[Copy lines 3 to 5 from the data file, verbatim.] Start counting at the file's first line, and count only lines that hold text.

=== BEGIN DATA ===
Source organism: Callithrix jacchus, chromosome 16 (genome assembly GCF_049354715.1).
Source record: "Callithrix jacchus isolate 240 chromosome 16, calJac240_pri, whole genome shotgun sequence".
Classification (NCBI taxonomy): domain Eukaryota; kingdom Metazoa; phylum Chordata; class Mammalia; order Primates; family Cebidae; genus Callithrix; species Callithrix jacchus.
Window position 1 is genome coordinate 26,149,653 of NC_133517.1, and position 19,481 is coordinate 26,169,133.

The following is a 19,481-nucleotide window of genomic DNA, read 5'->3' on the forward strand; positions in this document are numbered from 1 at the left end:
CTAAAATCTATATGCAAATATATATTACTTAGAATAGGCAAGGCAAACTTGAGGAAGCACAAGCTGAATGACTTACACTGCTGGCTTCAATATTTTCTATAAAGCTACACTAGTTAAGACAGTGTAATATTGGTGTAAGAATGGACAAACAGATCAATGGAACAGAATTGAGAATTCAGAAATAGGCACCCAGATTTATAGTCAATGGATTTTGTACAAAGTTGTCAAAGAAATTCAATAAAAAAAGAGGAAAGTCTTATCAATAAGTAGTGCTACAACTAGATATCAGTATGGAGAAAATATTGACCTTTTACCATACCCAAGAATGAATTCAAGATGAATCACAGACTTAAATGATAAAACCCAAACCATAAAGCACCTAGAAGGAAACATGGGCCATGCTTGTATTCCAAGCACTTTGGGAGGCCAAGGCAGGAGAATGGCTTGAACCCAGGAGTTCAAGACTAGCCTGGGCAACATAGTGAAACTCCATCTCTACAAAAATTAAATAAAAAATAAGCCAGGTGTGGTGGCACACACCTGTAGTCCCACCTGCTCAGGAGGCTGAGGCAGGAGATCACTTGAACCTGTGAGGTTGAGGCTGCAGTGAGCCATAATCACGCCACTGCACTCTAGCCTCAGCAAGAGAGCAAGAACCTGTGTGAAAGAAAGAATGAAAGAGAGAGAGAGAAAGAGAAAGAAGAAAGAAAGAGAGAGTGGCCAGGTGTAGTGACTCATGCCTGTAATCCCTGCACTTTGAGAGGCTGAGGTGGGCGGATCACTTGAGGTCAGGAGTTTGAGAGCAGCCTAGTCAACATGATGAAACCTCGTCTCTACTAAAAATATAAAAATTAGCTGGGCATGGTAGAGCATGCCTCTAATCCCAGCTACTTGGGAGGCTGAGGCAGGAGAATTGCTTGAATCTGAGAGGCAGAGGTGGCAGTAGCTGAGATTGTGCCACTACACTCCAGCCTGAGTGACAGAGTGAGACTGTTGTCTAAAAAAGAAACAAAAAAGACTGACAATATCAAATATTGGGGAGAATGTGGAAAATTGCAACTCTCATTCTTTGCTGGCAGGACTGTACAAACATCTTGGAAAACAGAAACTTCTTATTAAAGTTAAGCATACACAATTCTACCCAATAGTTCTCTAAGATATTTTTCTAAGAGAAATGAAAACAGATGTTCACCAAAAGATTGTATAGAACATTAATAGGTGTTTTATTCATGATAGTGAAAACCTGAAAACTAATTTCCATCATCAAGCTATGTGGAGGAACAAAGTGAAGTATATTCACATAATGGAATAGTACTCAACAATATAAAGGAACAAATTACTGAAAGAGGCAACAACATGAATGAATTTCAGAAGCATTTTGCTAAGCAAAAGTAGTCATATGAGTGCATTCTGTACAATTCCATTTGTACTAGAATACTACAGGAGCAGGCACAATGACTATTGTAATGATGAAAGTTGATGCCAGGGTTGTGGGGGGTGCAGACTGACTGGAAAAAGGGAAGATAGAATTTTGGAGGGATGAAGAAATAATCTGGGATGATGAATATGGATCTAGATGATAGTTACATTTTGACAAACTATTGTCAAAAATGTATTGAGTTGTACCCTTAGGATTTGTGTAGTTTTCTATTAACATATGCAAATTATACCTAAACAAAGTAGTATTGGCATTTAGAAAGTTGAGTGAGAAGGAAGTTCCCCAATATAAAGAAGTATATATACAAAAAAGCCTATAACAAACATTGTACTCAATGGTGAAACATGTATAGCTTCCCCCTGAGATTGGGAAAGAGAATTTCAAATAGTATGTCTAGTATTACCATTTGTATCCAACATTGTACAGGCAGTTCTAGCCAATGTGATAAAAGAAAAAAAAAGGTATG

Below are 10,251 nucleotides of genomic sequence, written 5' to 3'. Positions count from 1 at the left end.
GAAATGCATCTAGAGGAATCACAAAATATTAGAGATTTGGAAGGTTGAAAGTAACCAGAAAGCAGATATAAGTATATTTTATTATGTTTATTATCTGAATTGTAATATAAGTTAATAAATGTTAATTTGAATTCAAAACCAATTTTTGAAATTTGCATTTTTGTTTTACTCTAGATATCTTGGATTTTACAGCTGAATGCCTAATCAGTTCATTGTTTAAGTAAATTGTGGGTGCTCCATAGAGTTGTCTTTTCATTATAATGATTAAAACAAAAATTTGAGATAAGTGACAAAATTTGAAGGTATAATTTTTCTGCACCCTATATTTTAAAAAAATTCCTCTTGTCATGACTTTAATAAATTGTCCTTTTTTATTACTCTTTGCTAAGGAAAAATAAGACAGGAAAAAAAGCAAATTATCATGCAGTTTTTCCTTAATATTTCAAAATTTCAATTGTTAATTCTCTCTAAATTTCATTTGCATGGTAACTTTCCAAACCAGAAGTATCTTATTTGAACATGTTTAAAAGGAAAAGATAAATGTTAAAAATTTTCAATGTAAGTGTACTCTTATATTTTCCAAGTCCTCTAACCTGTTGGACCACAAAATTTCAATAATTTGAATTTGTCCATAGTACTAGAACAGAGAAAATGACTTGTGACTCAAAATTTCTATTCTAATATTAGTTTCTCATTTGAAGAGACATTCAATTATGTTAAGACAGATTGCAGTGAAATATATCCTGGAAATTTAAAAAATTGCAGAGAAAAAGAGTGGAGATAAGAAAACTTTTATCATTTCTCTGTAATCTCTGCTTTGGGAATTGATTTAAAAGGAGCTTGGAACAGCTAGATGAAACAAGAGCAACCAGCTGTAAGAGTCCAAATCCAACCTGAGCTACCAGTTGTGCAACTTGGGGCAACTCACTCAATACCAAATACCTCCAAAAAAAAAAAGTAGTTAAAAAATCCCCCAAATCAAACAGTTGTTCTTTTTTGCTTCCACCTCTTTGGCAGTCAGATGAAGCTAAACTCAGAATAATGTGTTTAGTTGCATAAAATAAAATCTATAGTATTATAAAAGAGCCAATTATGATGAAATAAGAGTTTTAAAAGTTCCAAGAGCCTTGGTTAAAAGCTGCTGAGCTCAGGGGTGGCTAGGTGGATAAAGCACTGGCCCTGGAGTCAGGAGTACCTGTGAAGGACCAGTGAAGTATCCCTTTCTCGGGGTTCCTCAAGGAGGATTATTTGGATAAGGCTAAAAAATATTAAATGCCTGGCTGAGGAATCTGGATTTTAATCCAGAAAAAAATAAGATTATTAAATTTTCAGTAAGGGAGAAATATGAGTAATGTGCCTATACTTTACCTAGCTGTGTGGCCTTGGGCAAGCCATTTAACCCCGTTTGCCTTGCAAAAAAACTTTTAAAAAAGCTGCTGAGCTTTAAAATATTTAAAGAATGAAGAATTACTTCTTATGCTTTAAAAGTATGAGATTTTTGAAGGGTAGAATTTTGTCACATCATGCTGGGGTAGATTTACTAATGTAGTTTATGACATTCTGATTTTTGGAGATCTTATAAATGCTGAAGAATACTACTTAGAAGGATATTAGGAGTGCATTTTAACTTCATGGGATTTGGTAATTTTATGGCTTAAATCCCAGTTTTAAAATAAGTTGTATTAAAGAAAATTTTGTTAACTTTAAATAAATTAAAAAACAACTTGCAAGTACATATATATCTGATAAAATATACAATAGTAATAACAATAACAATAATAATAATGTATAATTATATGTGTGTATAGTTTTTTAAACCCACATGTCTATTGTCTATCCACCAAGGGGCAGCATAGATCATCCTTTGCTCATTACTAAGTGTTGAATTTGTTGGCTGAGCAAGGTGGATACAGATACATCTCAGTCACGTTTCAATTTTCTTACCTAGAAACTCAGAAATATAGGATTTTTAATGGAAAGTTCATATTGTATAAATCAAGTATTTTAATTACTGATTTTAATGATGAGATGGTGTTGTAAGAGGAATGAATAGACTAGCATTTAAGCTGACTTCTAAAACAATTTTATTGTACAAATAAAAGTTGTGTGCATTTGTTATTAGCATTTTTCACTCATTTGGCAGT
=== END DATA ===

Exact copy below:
Classification (NCBI taxonomy): domain Eukaryota; kingdom Metazoa; phylum Chordata; class Mammalia; order Primates; family Cebidae; genus Callithrix; species Callithrix jacchus.
Window position 1 is genome coordinate 26,149,653 of NC_133517.1, and position 19,481 is coordinate 26,169,133.

The following is a 19,481-nucleotide window of genomic DNA, read 5'->3' on the forward strand; positions in this document are numbered from 1 at the left end: